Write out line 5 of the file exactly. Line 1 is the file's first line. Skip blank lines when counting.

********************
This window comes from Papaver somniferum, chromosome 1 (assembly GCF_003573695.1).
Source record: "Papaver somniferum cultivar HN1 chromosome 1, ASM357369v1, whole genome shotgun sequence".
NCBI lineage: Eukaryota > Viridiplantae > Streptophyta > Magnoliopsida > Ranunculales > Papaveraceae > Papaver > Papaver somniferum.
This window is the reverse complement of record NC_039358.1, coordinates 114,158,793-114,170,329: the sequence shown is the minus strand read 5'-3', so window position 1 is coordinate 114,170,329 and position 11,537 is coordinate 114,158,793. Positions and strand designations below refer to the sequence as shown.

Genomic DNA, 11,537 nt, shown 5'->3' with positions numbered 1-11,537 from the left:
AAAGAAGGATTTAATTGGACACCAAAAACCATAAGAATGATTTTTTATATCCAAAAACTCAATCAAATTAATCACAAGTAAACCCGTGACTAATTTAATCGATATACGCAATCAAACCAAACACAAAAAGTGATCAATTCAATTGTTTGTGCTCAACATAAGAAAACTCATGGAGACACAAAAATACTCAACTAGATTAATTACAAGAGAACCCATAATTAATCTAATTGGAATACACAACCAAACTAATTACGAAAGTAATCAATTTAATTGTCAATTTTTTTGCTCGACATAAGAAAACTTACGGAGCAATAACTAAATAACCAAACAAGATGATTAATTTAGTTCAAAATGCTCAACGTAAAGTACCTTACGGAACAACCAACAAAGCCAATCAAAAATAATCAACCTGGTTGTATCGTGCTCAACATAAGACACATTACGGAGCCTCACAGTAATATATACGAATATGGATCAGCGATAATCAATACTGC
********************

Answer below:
Genomic DNA, 11,537 nt, shown 5'->3' with positions numbered 1-11,537 from the left: